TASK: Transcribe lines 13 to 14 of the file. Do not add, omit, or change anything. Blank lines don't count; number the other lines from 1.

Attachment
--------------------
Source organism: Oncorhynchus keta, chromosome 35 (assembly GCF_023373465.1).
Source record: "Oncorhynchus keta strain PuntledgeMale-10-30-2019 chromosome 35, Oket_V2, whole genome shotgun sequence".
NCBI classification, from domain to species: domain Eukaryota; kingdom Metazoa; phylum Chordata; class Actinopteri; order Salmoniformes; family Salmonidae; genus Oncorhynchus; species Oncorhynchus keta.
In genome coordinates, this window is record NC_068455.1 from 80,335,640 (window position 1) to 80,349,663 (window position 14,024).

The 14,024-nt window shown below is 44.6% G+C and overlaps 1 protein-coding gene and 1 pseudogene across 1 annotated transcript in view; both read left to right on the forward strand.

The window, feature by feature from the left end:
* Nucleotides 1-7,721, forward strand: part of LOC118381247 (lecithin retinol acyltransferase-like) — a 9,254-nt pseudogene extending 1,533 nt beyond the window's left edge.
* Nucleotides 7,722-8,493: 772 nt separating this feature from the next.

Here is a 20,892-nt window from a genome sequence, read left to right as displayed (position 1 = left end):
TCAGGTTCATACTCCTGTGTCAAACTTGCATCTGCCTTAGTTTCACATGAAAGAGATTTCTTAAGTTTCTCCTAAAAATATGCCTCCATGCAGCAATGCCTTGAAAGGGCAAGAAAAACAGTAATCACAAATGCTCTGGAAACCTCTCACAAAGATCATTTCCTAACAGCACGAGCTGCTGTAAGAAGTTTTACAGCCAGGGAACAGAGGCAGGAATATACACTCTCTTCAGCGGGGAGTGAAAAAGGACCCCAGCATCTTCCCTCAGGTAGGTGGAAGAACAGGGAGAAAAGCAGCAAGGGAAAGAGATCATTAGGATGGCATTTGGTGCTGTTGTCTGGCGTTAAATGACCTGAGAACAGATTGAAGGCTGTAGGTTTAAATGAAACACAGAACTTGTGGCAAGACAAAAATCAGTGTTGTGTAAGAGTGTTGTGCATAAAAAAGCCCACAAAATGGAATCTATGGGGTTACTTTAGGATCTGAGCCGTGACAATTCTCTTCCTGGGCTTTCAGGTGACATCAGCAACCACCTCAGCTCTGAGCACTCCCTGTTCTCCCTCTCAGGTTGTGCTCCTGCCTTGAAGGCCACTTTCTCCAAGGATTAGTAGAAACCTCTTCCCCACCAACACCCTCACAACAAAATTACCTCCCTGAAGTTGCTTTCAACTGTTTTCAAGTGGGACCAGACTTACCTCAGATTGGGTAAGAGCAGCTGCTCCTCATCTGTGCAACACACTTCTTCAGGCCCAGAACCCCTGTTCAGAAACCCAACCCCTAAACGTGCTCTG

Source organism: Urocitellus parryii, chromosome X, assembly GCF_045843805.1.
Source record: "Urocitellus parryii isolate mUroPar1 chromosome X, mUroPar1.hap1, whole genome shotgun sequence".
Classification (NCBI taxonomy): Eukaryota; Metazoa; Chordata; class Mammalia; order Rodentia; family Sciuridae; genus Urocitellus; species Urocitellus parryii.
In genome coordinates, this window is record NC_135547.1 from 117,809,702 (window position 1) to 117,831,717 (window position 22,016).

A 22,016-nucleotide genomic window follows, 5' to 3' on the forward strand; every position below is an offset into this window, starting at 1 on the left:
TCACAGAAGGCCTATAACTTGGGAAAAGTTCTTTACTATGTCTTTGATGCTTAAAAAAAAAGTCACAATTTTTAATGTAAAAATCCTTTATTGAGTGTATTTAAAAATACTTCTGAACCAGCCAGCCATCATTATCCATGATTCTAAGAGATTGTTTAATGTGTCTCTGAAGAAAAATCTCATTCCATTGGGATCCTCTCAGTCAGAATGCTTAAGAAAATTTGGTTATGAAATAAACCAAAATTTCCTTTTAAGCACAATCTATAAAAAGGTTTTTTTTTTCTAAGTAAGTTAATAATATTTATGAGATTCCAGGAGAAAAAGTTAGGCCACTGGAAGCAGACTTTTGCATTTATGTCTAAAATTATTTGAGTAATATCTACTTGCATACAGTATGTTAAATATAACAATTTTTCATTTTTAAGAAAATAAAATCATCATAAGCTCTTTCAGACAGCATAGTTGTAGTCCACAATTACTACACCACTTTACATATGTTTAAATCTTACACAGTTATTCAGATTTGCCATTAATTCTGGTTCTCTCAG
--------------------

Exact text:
Classification (NCBI taxonomy): Eukaryota; Metazoa; Chordata; class Mammalia; order Rodentia; family Sciuridae; genus Urocitellus; species Urocitellus parryii.
In genome coordinates, this window is record NC_135547.1 from 117,809,702 (window position 1) to 117,831,717 (window position 22,016).